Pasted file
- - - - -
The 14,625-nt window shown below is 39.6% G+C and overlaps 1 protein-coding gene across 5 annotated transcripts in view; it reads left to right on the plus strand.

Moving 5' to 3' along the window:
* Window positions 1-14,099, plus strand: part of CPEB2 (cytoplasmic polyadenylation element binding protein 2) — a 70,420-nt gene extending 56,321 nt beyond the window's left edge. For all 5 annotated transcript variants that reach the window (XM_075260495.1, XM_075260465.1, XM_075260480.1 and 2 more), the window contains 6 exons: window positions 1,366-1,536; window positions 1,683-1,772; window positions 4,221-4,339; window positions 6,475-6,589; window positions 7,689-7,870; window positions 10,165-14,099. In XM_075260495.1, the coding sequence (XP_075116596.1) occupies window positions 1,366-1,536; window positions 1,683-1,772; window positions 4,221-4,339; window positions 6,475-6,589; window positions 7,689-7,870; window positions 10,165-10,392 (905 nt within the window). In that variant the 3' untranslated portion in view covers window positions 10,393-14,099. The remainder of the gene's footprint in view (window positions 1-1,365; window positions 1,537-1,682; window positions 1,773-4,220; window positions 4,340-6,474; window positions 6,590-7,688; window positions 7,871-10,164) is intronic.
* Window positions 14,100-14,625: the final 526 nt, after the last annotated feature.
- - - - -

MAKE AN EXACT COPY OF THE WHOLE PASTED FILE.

The 14,625-nt window shown below is 39.6% G+C and overlaps 1 protein-coding gene across 5 annotated transcripts in view; it reads left to right on the plus strand.

Moving 5' to 3' along the window:
* Window positions 1-14,099, plus strand: part of CPEB2 (cytoplasmic polyadenylation element binding protein 2) — a 70,420-nt gene extending 56,321 nt beyond the window's left edge. For all 5 annotated transcript variants that reach the window (XM_075260495.1, XM_075260465.1, XM_075260480.1 and 2 more), the window contains 6 exons: window positions 1,366-1,536; window positions 1,683-1,772; window positions 4,221-4,339; window positions 6,475-6,589; window positions 7,689-7,870; window positions 10,165-14,099. In XM_075260495.1, the coding sequence (XP_075116596.1) occupies window positions 1,366-1,536; window positions 1,683-1,772; window positions 4,221-4,339; window positions 6,475-6,589; window positions 7,689-7,870; window positions 10,165-10,392 (905 nt within the window). In that variant the 3' untranslated portion in view covers window positions 10,393-14,099. The remainder of the gene's footprint in view (window positions 1-1,365; window positions 1,537-1,682; window positions 1,773-4,220; window positions 4,340-6,474; window positions 6,590-7,688; window positions 7,871-10,164) is intronic.
* Window positions 14,100-14,625: the final 526 nt, after the last annotated feature.